Kirsteen is the tale of a young woman from an old but impoverished Argyllshire family who escapes her domineering father and seeks her independence. Kirsteen's options appear to be unpaid drudgery at home, or a loveless marriage. Rejecting both, she escapes to London where she makes a living through her own innate craft and skill. Though scorned by her family for choosing to work as a mantua-maker, Kirsteen becomes highly successful in the life she carves out for herself. Kirsteen is a startlingly modern novel whose powerful voice, narrative drive and ironic exposure of injustice and hypocrisy provide a fascinating perspective on women in Victorian society. First published in 1890, and written by Queen Victoria's favourite novelist Margaret Oliphant, Kirsteen is a deep, rich novel by an author at the height of her powers.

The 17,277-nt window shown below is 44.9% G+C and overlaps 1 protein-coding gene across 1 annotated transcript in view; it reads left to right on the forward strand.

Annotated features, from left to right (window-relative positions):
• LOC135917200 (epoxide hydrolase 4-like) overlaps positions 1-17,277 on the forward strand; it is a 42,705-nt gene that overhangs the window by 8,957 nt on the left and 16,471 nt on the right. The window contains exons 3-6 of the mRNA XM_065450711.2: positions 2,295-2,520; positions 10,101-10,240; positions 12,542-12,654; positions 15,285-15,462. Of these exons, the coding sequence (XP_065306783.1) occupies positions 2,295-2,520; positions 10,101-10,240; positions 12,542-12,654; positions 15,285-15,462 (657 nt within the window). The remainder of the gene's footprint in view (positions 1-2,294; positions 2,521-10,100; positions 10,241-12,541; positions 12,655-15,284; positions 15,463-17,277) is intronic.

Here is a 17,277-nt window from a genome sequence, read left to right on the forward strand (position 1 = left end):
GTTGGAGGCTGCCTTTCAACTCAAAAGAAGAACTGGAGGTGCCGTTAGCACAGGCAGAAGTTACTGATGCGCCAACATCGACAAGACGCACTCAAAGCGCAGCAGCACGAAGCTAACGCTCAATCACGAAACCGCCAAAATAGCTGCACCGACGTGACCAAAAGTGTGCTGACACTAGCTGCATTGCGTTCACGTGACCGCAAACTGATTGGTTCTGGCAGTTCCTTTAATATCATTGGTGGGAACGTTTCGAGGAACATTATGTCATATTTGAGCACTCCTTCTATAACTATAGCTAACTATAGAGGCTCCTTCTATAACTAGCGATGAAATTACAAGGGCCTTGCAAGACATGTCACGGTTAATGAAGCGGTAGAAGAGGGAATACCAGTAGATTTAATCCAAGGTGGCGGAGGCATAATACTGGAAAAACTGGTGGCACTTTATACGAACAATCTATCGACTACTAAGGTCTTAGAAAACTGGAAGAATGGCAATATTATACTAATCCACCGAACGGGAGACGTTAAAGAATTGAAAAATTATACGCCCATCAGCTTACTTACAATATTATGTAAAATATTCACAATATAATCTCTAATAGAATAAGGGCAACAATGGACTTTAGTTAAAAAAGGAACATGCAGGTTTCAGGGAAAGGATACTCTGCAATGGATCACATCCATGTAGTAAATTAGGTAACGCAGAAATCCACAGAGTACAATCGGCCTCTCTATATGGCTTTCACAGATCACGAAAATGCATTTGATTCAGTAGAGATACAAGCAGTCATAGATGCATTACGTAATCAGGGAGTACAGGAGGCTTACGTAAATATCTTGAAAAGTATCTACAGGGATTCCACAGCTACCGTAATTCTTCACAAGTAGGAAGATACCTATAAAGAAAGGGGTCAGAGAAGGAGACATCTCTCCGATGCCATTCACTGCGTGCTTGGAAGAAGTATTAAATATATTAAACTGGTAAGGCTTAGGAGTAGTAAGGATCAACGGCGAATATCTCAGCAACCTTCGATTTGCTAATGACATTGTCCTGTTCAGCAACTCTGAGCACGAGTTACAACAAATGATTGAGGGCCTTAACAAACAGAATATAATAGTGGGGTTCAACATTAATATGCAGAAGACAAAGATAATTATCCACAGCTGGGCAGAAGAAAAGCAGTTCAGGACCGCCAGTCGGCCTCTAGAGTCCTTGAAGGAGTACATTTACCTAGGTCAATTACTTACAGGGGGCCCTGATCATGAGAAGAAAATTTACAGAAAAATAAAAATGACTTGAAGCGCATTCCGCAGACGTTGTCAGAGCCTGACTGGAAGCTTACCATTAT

Margaret Oliphant (1828 - 1897) was a Scottish woman of letters who relied on her prolific writing to support her family. Much of her fiction confronts the injustice of denying women outlets of fulfilment. Acutely observant and formidably intelligent, her works provide an illuminating commentary on Victorian society.